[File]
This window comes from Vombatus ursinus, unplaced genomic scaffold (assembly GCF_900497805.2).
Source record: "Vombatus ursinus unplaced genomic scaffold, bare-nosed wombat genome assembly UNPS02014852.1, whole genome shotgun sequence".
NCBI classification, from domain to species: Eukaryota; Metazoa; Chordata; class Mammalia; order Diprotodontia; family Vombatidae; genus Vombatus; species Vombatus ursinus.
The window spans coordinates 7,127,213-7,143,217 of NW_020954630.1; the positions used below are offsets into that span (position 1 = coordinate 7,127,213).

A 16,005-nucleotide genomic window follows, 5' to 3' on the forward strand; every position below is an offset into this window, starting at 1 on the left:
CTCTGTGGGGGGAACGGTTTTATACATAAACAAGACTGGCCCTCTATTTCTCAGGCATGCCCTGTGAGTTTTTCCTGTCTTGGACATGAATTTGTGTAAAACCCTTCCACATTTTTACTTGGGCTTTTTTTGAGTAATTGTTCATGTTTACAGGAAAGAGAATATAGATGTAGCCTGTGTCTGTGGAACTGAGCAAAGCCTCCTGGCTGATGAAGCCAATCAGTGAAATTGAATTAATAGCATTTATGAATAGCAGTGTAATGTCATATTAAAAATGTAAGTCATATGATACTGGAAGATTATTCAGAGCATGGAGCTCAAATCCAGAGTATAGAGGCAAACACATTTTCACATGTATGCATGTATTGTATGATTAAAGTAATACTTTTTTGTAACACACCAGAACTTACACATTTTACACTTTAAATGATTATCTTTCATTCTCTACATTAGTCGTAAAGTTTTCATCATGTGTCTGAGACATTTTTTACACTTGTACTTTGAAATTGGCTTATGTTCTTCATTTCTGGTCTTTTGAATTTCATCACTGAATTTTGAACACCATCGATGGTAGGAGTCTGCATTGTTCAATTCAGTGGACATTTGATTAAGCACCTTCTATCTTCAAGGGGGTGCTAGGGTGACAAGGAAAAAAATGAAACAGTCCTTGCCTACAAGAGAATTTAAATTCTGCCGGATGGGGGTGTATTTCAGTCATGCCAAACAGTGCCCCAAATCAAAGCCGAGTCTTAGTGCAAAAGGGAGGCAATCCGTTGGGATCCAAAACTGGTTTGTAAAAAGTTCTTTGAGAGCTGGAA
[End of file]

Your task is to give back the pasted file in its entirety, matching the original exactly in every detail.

This window comes from Vombatus ursinus, unplaced genomic scaffold (assembly GCF_900497805.2).
Source record: "Vombatus ursinus unplaced genomic scaffold, bare-nosed wombat genome assembly UNPS02014852.1, whole genome shotgun sequence".
NCBI classification, from domain to species: Eukaryota; Metazoa; Chordata; class Mammalia; order Diprotodontia; family Vombatidae; genus Vombatus; species Vombatus ursinus.
The window spans coordinates 7,127,213-7,143,217 of NW_020954630.1; the positions used below are offsets into that span (position 1 = coordinate 7,127,213).

A 16,005-nucleotide genomic window follows, 5' to 3' on the forward strand; every position below is an offset into this window, starting at 1 on the left:
CTCTGTGGGGGGAACGGTTTTATACATAAACAAGACTGGCCCTCTATTTCTCAGGCATGCCCTGTGAGTTTTTCCTGTCTTGGACATGAATTTGTGTAAAACCCTTCCACATTTTTACTTGGGCTTTTTTTGAGTAATTGTTCATGTTTACAGGAAAGAGAATATAGATGTAGCCTGTGTCTGTGGAACTGAGCAAAGCCTCCTGGCTGATGAAGCCAATCAGTGAAATTGAATTAATAGCATTTATGAATAGCAGTGTAATGTCATATTAAAAATGTAAGTCATATGATACTGGAAGATTATTCAGAGCATGGAGCTCAAATCCAGAGTATAGAGGCAAACACATTTTCACATGTATGCATGTATTGTATGATTAAAGTAATACTTTTTTGTAACACACCAGAACTTACACATTTTACACTTTAAATGATTATCTTTCATTCTCTACATTAGTCGTAAAGTTTTCATCATGTGTCTGAGACATTTTTTACACTTGTACTTTGAAATTGGCTTATGTTCTTCATTTCTGGTCTTTTGAATTTCATCACTGAATTTTGAACACCATCGATGGTAGGAGTCTGCATTGTTCAATTCAGTGGACATTTGATTAAGCACCTTCTATCTTCAAGGGGGTGCTAGGGTGACAAGGAAAAAAATGAAACAGTCCTTGCCTACAAGAGAATTTAAATTCTGCCGGATGGGGGTGTATTTCAGTCATGCCAAACAGTGCCCCAAATCAAAGCCGAGTCTTAGTGCAAAAGGGAGGCAATCCGTTGGGATCCAAAACTGGTTTGTAAAAAGTTCTTTGAGAGCTGGAA